Jowi Morales
Contributing Writer

Jowi Morales is a tech enthusiast with years of experience working in the industry. He’s been writing with several tech publications since 2021, where he’s been interested in tech hardware and consumer electronics.

  • JeffreyP55
    I have it. I get much more enjoy Amiga Forever emulator (Amiga OS's). Way far ahead of DOS and crippled video cards of the day. Finally had to jump ship. Commodore pooched the gooch. Developers went elsewhere, Commodore turned out garbage at the end then folded. I knew the father of the Amiga. Nice man as was his wife a nice lady. R.I.P. Jay Minor.
  • TerryLaze
    JeffreyP55 said:
    I have it. I much more enjoy Amiga Forever emulator (Amiga OS's).
    Yeah but that needs windows to run, or linux.
    FreeDos boots the PC from nothing and is great for running dos things.

    Next best thing is any of the frontends that boot linux and then straight into retroarch and can run pretty much anything, including dos and amiga.
  • mbbrutman
    That's a PCjr pictured in the article. Too bad a standard PCjr can't actually run FreeDOS. ;-0
  • bit_user
    I still have a FreeDOS USB stick that I made for installing BIOS updates, SSD firmware update, etc. However, I haven't had to use it in probably the past 5 years due to better support for that sort of thing in Linux or via UEFI.

    BTW, the UEFI shell seems very DOS-like, but with better built-in hardware support. That was a pleasant surprise, when I first discovered it.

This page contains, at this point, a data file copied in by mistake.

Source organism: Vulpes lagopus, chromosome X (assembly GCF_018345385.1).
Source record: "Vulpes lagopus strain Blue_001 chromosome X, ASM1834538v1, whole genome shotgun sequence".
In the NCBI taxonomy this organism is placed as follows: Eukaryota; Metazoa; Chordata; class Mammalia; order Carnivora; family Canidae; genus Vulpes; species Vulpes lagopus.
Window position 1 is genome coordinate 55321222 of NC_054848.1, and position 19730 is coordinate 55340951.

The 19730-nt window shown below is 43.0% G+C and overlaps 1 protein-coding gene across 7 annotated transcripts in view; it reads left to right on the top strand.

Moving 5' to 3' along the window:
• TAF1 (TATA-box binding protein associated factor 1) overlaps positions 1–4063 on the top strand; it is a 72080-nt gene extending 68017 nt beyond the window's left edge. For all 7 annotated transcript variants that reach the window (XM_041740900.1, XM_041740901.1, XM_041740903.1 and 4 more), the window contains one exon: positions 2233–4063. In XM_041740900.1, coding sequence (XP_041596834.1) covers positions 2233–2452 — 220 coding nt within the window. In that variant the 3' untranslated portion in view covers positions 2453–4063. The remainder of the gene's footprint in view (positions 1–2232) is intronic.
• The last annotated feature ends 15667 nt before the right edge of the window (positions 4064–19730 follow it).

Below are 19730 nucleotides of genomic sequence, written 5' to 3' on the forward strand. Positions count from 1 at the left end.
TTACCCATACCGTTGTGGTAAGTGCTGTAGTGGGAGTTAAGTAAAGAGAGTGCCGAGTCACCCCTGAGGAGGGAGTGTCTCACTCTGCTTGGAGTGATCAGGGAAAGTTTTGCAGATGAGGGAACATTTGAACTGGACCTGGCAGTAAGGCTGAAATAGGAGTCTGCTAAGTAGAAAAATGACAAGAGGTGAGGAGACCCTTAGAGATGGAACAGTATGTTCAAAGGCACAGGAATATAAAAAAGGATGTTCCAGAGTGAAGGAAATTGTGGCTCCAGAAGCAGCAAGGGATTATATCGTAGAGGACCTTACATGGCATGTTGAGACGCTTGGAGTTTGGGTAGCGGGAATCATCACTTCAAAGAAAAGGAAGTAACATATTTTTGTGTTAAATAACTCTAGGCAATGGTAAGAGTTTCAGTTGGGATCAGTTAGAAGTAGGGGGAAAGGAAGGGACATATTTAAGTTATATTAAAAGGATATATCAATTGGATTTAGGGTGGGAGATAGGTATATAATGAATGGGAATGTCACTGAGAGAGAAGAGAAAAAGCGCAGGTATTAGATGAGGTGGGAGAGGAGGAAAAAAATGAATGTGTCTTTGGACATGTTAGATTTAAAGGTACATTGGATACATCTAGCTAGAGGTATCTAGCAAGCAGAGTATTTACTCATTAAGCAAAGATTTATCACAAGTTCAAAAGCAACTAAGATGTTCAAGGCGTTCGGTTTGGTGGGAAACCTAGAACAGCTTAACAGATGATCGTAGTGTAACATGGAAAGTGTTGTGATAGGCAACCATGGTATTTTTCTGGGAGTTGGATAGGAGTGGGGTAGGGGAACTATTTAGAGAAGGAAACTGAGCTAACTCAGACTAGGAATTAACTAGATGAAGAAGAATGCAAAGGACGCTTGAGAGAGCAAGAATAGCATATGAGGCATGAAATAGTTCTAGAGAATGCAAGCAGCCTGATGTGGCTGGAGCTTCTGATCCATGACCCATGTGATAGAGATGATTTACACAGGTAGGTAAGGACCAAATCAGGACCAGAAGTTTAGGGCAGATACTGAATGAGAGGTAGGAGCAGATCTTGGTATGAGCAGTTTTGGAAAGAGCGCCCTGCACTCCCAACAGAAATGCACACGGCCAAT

• KnightShadey
    Admin said:
    Nowadays you would probably need to dig out your granddad’s old IBM PC

    Hey, what d'ya mean grandad? 🤨 😜

    My 2nd PC as a kid, after the Commodore P.E.T. (with 8" floppy + tape drive ) was an original IBM PC with dual floppies, first upgrade was Electrohome colour monitor and individual punch down memory kit with loose chips in a tube.
    I still have the Keyboard in the garage (which is still the best keyboard ever IMO, just like a Selectric typewriter), the PC itself is buried in parents' attic, along with original boxes of IBM PC DOS, BASIC, FORTRAN, and games like Micro$oft Decathlon, Temple of Apshai, and Kings Quest. Some of those are now on Steam.

    Even used the PCJr (like the one in the photo) at summer camp at the IBM Country Club in Markham.

    Still have original M$ Arcade that came with the Model 25 that includes Asteroids, BattleZone, Centipede, Missile Command, and Tempest. I transfered it from floppy to file and it still plays on Windows from 3.1->95,98,2K,ME,Vista,7,8,10 & 11* , with just a few tweaks mainly for speed, bit more for 11.

    My Grandad's PC (which would, I guess, stand for Pocket Calculator) was one of these which I used to love to play with, along with a slide-ruler;